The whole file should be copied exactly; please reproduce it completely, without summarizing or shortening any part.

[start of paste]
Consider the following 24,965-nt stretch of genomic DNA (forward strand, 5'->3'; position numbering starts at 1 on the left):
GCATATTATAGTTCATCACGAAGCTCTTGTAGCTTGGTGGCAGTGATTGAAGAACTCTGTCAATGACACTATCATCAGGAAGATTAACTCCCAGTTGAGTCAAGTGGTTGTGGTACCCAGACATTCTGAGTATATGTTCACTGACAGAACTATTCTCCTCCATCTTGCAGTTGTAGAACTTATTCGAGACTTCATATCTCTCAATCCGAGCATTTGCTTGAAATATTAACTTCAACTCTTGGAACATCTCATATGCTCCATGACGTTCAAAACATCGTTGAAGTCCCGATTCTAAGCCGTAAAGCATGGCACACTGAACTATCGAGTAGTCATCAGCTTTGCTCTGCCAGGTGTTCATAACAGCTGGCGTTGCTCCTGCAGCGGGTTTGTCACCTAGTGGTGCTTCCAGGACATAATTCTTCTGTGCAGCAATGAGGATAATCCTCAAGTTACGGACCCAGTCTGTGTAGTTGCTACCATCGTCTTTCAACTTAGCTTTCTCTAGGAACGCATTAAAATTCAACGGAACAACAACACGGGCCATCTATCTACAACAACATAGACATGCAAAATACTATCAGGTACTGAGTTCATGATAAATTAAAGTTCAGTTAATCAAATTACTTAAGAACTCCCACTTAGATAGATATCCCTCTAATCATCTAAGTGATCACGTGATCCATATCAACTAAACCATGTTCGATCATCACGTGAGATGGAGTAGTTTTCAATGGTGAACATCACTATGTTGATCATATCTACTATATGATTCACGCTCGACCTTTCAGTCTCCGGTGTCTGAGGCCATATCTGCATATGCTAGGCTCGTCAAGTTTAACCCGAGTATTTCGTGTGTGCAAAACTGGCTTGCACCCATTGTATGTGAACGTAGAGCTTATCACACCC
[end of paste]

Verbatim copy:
Consider the following 24,965-nt stretch of genomic DNA (forward strand, 5'->3'; position numbering starts at 1 on the left):
GCATATTATAGTTCATCACGAAGCTCTTGTAGCTTGGTGGCAGTGATTGAAGAACTCTGTCAATGACACTATCATCAGGAAGATTAACTCCCAGTTGAGTCAAGTGGTTGTGGTACCCAGACATTCTGAGTATATGTTCACTGACAGAACTATTCTCCTCCATCTTGCAGTTGTAGAACTTATTCGAGACTTCATATCTCTCAATCCGAGCATTTGCTTGAAATATTAACTTCAACTCTTGGAACATCTCATATGCTCCATGACGTTCAAAACATCGTTGAAGTCCCGATTCTAAGCCGTAAAGCATGGCACACTGAACTATCGAGTAGTCATCAGCTTTGCTCTGCCAGGTGTTCATAACAGCTGGCGTTGCTCCTGCAGCGGGTTTGTCACCTAGTGGTGCTTCCAGGACATAATTCTTCTGTGCAGCAATGAGGATAATCCTCAAGTTACGGACCCAGTCTGTGTAGTTGCTACCATCGTCTTTCAACTTAGCTTTCTCTAGGAACGCATTAAAATTCAACGGAACAACAACACGGGCCATCTATCTACAACAACATAGACATGCAAAATACTATCAGGTACTGAGTTCATGATAAATTAAAGTTCAGTTAATCAAATTACTTAAGAACTCCCACTTAGATAGATATCCCTCTAATCATCTAAGTGATCACGTGATCCATATCAACTAAACCATGTTCGATCATCACGTGAGATGGAGTAGTTTTCAATGGTGAACATCACTATGTTGATCATATCTACTATATGATTCACGCTCGACCTTTCAGTCTCCGGTGTCTGAGGCCATATCTGCATATGCTAGGCTCGTCAAGTTTAACCCGAGTATTTCGTGTGTGCAAAACTGGCTTGCACCCATTGTATGTGAACGTAGAGCTTATCACACCC